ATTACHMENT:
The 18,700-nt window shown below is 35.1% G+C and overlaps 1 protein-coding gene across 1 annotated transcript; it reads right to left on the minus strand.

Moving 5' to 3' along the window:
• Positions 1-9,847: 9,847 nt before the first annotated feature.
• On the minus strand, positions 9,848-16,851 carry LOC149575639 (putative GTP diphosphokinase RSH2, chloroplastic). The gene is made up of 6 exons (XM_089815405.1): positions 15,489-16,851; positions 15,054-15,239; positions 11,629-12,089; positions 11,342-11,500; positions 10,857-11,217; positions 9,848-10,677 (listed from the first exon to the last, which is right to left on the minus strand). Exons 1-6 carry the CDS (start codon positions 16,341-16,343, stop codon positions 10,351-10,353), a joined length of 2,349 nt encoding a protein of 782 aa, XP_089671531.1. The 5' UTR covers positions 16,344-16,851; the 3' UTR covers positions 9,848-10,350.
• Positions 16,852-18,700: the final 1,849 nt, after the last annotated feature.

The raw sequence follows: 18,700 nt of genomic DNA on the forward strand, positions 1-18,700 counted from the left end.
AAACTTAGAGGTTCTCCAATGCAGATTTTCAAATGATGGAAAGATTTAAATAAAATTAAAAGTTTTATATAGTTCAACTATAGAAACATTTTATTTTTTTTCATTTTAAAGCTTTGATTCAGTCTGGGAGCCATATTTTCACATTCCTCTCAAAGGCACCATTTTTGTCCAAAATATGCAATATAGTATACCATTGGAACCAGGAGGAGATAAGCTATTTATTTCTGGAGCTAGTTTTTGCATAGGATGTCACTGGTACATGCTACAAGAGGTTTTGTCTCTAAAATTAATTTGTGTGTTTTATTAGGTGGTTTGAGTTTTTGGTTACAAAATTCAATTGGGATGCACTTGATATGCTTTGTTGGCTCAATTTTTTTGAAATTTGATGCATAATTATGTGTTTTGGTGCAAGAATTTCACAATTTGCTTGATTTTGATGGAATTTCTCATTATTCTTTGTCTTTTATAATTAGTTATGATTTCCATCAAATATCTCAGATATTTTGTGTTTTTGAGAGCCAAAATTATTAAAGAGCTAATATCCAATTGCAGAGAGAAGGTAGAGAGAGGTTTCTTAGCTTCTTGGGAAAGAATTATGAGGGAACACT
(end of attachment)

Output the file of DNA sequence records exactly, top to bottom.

The 18,700-nt window shown below is 35.1% G+C and overlaps 1 protein-coding gene across 1 annotated transcript; it reads right to left on the minus strand.

Moving 5' to 3' along the window:
• Positions 1-9,847: 9,847 nt before the first annotated feature.
• On the minus strand, positions 9,848-16,851 carry LOC149575639 (putative GTP diphosphokinase RSH2, chloroplastic). The gene is made up of 6 exons (XM_089815405.1): positions 15,489-16,851; positions 15,054-15,239; positions 11,629-12,089; positions 11,342-11,500; positions 10,857-11,217; positions 9,848-10,677 (listed from the first exon to the last, which is right to left on the minus strand). Exons 1-6 carry the CDS (start codon positions 16,341-16,343, stop codon positions 10,351-10,353), a joined length of 2,349 nt encoding a protein of 782 aa, XP_089671531.1. The 5' UTR covers positions 16,344-16,851; the 3' UTR covers positions 9,848-10,350.
• Positions 16,852-18,700: the final 1,849 nt, after the last annotated feature.

The raw sequence follows: 18,700 nt of genomic DNA on the forward strand, positions 1-18,700 counted from the left end.
AAACTTAGAGGTTCTCCAATGCAGATTTTCAAATGATGGAAAGATTTAAATAAAATTAAAAGTTTTATATAGTTCAACTATAGAAACATTTTATTTTTTTTCATTTTAAAGCTTTGATTCAGTCTGGGAGCCATATTTTCACATTCCTCTCAAAGGCACCATTTTTGTCCAAAATATGCAATATAGTATACCATTGGAACCAGGAGGAGATAAGCTATTTATTTCTGGAGCTAGTTTTTGCATAGGATGTCACTGGTACATGCTACAAGAGGTTTTGTCTCTAAAATTAATTTGTGTGTTTTATTAGGTGGTTTGAGTTTTTGGTTACAAAATTCAATTGGGATGCACTTGATATGCTTTGTTGGCTCAATTTTTTTGAAATTTGATGCATAATTATGTGTTTTGGTGCAAGAATTTCACAATTTGCTTGATTTTGATGGAATTTCTCATTATTCTTTGTCTTTTATAATTAGTTATGATTTCCATCAAATATCTCAGATATTTTGTGTTTTTGAGAGCCAAAATTATTAAAGAGCTAATATCCAATTGCAGAGAGAAGGTAGAGAGAGGTTTCTTAGCTTCTTGGGAAAGAATTATGAGGGAACACT